to me, this article seems a summary, not a new technolog exploit.
Totally agree with the first comments, power is not a little concern. In fact, power vs. performance(features) always is a the toughesst headache.
Back to how to improve rich features of futuer mobile handsets, personaly thinking, it is not nesscceary to deploy so many functinalities at one machine, most of the users time is for basic communication purpose, not for entertainment. Too much effort attached to high-end market maybe exhaust itself without or with little reward
There are several parts to this article that have yet to appear. Yes, that is a problem and VEE has an impact. There have been articles on VEE on this site--both covering the announcement of the technology, and a contributed article from QuickLogic. I was very impressed with the technology when I first saw a demo at their facility. Thanks for writing--anyone else want to chime in?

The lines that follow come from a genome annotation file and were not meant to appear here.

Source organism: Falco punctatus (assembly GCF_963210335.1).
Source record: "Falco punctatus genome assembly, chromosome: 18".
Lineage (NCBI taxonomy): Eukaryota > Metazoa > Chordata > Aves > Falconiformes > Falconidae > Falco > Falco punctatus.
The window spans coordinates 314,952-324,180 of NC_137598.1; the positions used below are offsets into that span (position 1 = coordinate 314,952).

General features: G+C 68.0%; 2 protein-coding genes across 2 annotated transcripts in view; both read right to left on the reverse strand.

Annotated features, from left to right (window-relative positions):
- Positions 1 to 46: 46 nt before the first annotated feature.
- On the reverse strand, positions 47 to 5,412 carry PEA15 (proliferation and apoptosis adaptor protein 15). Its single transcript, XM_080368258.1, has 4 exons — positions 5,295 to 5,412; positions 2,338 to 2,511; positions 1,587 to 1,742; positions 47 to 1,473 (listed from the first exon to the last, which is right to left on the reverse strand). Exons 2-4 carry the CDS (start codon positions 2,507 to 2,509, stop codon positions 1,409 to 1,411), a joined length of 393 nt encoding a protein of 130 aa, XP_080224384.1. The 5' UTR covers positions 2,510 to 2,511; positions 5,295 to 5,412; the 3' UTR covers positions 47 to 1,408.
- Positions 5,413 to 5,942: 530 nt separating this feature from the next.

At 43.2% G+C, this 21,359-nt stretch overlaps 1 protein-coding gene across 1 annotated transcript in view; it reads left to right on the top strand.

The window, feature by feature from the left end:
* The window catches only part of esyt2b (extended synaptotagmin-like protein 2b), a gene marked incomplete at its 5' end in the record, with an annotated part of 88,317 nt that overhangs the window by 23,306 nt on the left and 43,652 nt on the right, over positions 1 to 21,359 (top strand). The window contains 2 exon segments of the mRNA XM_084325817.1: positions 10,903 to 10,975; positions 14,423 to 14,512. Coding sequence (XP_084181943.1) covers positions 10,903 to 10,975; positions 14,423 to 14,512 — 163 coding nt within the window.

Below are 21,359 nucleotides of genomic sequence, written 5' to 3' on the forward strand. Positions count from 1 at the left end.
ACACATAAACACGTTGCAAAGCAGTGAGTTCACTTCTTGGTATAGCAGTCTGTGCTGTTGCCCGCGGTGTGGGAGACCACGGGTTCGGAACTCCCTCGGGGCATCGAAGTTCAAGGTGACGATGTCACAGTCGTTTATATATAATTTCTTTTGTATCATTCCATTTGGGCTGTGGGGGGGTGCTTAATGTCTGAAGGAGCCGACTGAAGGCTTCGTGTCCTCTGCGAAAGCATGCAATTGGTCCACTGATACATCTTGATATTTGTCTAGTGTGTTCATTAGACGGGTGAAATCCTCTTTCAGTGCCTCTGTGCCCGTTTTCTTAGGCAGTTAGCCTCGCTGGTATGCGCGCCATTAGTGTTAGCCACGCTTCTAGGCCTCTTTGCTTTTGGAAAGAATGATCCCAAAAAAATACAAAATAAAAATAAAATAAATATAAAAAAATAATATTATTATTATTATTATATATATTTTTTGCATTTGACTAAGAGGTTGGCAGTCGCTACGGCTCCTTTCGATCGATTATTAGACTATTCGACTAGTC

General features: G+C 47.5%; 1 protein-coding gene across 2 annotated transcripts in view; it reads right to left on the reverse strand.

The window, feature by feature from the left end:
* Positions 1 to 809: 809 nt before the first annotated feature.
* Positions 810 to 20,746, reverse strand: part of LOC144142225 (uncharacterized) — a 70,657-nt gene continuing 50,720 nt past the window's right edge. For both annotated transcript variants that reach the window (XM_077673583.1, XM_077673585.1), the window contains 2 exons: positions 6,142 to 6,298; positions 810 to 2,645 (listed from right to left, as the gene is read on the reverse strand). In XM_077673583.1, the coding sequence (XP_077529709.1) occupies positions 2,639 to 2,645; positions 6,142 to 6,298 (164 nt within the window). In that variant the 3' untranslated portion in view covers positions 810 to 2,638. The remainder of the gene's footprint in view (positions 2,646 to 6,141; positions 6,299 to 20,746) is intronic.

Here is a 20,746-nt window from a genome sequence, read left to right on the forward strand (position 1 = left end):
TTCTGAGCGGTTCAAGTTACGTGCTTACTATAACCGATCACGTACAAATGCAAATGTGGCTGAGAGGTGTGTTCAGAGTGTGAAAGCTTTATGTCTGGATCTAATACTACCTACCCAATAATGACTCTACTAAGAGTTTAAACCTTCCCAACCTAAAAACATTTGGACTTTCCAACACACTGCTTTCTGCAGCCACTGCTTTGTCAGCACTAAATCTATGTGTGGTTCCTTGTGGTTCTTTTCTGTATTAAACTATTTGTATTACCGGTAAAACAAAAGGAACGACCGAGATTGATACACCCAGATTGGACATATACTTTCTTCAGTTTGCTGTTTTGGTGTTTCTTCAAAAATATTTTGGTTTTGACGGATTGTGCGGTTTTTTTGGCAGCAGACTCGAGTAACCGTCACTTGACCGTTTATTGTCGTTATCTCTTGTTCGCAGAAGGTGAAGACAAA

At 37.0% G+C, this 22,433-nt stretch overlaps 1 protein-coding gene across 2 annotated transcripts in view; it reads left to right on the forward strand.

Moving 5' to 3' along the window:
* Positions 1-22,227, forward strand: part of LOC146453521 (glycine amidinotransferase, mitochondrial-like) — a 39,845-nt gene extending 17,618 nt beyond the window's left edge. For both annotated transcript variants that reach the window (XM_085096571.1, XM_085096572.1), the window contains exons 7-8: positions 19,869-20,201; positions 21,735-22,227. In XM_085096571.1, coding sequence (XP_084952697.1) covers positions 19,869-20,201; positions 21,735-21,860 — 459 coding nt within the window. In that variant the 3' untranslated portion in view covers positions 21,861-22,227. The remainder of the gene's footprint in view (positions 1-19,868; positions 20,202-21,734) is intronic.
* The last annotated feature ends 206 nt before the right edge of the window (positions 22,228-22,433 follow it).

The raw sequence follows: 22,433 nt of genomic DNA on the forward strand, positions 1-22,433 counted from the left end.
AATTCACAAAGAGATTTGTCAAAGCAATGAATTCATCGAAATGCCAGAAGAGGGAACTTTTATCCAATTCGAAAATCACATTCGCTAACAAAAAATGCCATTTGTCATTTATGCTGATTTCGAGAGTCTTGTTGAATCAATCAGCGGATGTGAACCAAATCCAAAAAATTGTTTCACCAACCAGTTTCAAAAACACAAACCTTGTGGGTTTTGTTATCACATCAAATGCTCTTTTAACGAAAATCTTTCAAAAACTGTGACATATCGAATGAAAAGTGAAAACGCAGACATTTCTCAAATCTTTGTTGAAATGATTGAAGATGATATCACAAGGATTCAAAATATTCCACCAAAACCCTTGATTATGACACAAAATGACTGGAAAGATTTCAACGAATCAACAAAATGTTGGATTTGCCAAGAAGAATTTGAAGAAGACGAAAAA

This is a nicely thought through presentation of what it takes for a phone to be technically able to support video, but it neglects to address two things that will need to be changed before users embrace video.
The first of these is if you use your phone for video its back-light will run the battery down very quickly. I use a Samsung Instinct, which is not nearly as bad as the HTC Touch or Apple iPhone for some reason, but it still will drain a battery in no time.
Second is the current LCD screens are incapable of being viewed in direct sunlight even when backlight power is set at the highest level (faster battery drain).
I've looked at several emerging technologies that have been proposed to solve this problem and the only one I've come across that makes any sense at all is called VEE from QuickLogic.
Could you comment on the two problems noted above and, if you have the time, QuickLogic's VEE technology?